With an amused smile, I fed the reports into the copy machine and instructed it to make seventy-six copies. I’d never actually attended a JFI meeting myself—since I wasn’t of the paid-employee persuasion—but I had definitely heard about the notorious arguments that took place during them, usually between Lana and Nash. “Well, I’m sure you’ll get your way.” I turned to Brick with my full attention. “Now, seriously, what did you need from me?”
He set an ankle over one knee and eyed me with amusement. “What makes you think I need anything? Maybe I just missed you. It’s been weeks since we last talked.”
Tapping my chin, I squinted his way. “Hmm. No, that’s not it. It must be something I won’t want to do. You’re being especially sweet and even went out of your way to set my mousetrap for me.”
An irritated crease formed between his eyebrows and he opened his mouth as if to argue, only for his shoulders to collapse. “Okay, fine. You got me. I need someone to take to the company Halloween party this weekend.”
I blinked, confused. “And you want me to set you up with someone I know?”
One thing was certain about Broderick Call-Me-Brick-Or-Anytime Carmichael; he’d never had problems securing his own date. And besides, I basically had no female friends to set him up with, except maybe Mabel, my neighbor across the hall. But I’m guessing he wouldn’t go for the seventy-five-year-old, retired lunch lady type, even though she routinely tried to convince me she’d been a dancer in Vegas during her younger years. So why the heck would he ask me for help?
“No,” he said, scowling. “God, no. That’s the thing. I actually want to avoid that nonsense. I just ended things with Sabella in Belts, and she’s turned clingy and possessive. So I’m taking a break from women for a bit.”
“Then…?” I frowned, still uncertain what he wanted.
He sighed, defeatist-like. “I want you to go with me.”
“Me?” What? I shook my head, beyond confused. “Why?”
“I can’t show up stag. I have a reputation to uphold, and I’m guessing you don’t have a date for the party anyway, right?”
“Actually,” I started, because I hadn’t even planned on attending the party, but he kept talking over me.
“So, why don’t we just go together? We’ll find you a costume to cover your face so no one will think I’m lame for bringing my sister, and Sabella will keep her distance, assuming you’re a real date. Win-win for both of us.”
“Uh, how is that a win for me?” Being forced to appear at a social event I hadn’t even wanted to attend so one of my stepbrother’s castoffs could glare jealously at me the entire evening wasn’t quite my idea of a win.
“Because,” Brick drawled, lingering on the word as if he were about to pull an ace from his sleeve. Then he winked. “I heard Christopher Elton’s going. As Prince Charming.”
“Christopher…?” My face heated with ten tones of embarrassment, even though I desperately tried to maintain my dignity. But, oh Lord. “How… What… I mean, why would you even mention that name?”
Wiggling his eyebrows, Brick only laughed. “What? I have it on very good authority he’s the one you’re currently infatuated with.”
“What? No!” Clutching my scorching cheeks, I cried, “Who told you that?”
“Oh, no one. But maybe this had something to do with it.” He yanked open the top drawer of my desk, revealing my doodle pad with my first name along with Christopher’s last name scratched all over the top sheet.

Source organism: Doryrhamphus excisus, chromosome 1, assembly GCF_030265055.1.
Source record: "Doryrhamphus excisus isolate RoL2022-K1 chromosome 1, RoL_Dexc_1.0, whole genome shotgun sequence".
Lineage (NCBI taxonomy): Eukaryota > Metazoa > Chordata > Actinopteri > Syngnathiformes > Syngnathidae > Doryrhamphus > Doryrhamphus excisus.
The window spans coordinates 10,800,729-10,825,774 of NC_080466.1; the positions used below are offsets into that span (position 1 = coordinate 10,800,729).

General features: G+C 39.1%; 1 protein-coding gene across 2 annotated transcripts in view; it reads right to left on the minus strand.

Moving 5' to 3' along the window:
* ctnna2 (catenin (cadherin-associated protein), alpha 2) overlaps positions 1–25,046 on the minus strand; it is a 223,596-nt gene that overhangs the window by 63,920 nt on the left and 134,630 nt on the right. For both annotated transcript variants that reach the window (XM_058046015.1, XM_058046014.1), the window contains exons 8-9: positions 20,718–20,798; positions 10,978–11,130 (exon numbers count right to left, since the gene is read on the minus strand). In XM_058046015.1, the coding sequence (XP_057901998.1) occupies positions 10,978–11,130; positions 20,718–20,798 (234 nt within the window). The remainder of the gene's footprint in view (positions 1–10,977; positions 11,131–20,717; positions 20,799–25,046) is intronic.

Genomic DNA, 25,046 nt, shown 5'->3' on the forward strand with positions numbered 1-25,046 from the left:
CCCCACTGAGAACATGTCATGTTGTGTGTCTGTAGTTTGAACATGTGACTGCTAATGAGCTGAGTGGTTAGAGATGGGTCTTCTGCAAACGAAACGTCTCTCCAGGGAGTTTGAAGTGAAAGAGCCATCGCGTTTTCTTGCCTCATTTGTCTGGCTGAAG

What? It got lonely down here all by myself every day, and I didn’t always have tea to make or papers to copy. So, apparently, I turned into a middle school girl who pretended I was married to her crush and wrote our names—and sometimes our future children’s names—on scratch paper. It wasn’t that big of a deal, even though I currently felt like sinking through the floor and dying of mortification.
“You went through my drawers!?” I accused, setting my hands on my hips.
“Hey.” Brick shrugged unrepentantly. “You weren’t here. I got bored. I was looking for a piece of gum.”
Yeah, right. “I was gone one minute!”
No wonder why he’d been messing with my mousetrap; he’d been trying to hide the fact he’d been snooping through my things. Unbelievable.
Actually, for Brick, it was absolutely believable and sounded just like something he’d do.
But still… Rude!
“So, what do you say?” he asked, rubbing his hands together, all charm and grins again. “Go with me to the party, and I promise to get you an in with Elton.”
“I don’t want—”
“And don’t say you don’t want to meet him,” he charged, lifting my pad to wave it mockingly. “I know you do.”
I sighed, my shoulders collapsing. “I was going to say I don’t even want to go to the party. There’s a new episode of a show I wanted to watch that night, and besides, I don’t have a costume or—”
“No problem,” Brick broke in, slugging me on the back as he pushed to his feet. “I’ll take care of your costume. And you can just record the program,” he added when I opened my mouth to protest.
Pressing my lips together, I shook my head. There was no arguing with him when he had his mind set on something. “You’re not going to take no for an answer, are you?”
He fist-pumped the air. “Yes. I knew you’d do it.”
“I didn’t say—”
But of course he wasn’t listening any longer. After a grateful pat on my arm, he swept toward the door, calling over his shoulder, “I’ll pick you up at a quarter’til eight, and I’ll have your costume with me. See you then. Thanks, sis. Bye.”
And the door shut behind him only for me to mumble to myself, “But the party starts at seven.”
Oh, well. Fashionably late was probably his life motto. I slumped into my chair, where my gaze caught on the scribble pad I had lying inside my still-open top desk drawer. The name Kaity Elton beamed up at me from about five different colors of ink and ten different fonts.